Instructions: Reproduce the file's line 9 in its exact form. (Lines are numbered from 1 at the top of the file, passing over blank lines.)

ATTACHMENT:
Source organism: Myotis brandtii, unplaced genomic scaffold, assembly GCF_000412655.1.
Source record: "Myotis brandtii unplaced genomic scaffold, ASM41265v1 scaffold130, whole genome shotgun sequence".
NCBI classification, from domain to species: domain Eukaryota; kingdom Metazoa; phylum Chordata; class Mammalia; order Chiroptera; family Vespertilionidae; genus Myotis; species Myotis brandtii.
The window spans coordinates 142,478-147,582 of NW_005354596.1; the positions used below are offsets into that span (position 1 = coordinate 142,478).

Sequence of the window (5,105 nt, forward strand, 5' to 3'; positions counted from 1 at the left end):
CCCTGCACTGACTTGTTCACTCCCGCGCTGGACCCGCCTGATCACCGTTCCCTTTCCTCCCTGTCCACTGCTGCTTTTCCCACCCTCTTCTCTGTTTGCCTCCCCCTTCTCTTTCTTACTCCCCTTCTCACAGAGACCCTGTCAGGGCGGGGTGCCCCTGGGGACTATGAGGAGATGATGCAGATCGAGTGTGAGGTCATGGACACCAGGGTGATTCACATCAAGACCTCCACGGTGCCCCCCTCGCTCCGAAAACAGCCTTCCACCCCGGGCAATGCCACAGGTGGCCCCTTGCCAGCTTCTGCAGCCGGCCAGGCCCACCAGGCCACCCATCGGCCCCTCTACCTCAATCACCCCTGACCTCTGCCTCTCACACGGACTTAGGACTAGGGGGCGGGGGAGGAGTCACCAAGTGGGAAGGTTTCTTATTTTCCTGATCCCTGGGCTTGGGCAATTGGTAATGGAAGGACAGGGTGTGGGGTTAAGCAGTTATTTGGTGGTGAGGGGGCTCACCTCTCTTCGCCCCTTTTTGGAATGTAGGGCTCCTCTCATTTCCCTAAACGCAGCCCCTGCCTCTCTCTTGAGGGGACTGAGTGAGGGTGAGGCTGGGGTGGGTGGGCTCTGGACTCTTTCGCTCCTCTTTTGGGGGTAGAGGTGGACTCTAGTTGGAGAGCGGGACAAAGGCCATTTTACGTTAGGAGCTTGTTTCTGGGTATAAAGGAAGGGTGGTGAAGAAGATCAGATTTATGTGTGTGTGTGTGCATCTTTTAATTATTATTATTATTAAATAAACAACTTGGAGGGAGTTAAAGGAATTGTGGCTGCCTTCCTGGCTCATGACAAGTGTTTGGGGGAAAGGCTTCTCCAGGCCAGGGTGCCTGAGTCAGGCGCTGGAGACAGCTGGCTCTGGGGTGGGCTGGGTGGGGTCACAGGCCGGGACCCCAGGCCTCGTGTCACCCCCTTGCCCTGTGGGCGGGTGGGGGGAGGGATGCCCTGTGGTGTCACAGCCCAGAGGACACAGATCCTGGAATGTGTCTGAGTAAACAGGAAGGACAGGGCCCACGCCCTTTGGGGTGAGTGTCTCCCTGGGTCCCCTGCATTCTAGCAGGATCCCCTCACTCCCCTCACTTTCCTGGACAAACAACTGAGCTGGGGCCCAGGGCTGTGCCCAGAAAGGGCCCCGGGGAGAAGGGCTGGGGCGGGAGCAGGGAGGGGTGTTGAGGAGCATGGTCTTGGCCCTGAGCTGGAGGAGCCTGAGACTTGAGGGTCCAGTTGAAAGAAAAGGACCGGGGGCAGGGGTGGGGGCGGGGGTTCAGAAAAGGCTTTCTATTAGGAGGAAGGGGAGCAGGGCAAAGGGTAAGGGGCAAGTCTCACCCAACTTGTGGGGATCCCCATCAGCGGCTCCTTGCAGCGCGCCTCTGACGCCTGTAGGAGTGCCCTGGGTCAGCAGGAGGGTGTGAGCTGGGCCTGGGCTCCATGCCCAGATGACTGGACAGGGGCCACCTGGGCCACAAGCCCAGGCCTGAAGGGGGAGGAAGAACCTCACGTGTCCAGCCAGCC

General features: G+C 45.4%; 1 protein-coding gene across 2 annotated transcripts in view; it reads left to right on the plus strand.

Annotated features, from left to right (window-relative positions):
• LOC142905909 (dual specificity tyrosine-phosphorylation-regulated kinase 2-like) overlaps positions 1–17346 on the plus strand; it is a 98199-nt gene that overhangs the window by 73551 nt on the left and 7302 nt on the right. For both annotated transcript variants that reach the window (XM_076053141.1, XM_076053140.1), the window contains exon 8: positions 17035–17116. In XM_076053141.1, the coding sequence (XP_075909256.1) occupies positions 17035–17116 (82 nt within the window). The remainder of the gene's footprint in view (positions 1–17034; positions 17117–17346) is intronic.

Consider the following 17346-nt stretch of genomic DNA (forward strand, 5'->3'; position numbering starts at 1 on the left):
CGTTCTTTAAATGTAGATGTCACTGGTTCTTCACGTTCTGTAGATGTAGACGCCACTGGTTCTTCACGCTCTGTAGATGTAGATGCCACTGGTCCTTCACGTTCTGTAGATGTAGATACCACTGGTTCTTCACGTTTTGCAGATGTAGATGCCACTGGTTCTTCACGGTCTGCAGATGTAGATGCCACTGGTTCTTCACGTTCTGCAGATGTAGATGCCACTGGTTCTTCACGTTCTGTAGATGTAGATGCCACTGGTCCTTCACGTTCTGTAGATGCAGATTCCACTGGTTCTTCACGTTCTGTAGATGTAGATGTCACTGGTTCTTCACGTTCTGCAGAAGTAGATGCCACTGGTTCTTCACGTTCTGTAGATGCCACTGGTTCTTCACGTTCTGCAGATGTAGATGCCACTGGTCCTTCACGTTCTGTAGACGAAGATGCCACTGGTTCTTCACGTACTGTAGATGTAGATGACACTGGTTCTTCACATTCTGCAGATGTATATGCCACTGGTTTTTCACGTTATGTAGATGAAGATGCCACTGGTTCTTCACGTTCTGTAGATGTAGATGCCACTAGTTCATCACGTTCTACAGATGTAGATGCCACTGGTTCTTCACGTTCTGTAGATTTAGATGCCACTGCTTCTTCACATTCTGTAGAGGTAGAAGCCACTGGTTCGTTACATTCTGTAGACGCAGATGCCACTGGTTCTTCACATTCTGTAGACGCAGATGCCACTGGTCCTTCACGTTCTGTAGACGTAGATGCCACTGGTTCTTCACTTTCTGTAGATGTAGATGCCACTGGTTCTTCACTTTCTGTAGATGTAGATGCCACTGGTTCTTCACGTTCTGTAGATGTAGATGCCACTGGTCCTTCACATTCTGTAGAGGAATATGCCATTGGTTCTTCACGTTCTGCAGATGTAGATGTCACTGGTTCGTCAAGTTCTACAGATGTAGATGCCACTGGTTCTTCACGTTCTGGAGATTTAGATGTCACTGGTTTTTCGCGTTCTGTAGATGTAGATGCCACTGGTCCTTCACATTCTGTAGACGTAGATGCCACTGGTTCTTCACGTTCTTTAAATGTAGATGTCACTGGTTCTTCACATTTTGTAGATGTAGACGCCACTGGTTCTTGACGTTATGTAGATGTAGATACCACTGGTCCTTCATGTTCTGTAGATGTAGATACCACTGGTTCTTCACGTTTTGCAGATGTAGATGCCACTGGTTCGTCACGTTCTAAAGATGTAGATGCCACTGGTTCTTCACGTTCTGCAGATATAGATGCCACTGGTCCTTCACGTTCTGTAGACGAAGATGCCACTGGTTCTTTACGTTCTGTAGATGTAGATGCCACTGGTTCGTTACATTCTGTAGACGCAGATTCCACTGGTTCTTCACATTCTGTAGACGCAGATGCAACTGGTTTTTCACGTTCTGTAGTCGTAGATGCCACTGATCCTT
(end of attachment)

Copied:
• LOC142905909 (dual specificity tyrosine-phosphorylation-regulated kinase 2-like) overlaps positions 1–17346 on the plus strand; it is a 98199-nt gene that overhangs the window by 73551 nt on the left and 7302 nt on the right. For both annotated transcript variants that reach the window (XM_076053141.1, XM_076053140.1), the window contains exon 8: positions 17035–17116. In XM_076053141.1, the coding sequence (XP_075909256.1) occupies positions 17035–17116 (82 nt within the window). The remainder of the gene's footprint in view (positions 1–17034; positions 17117–17346) is intronic.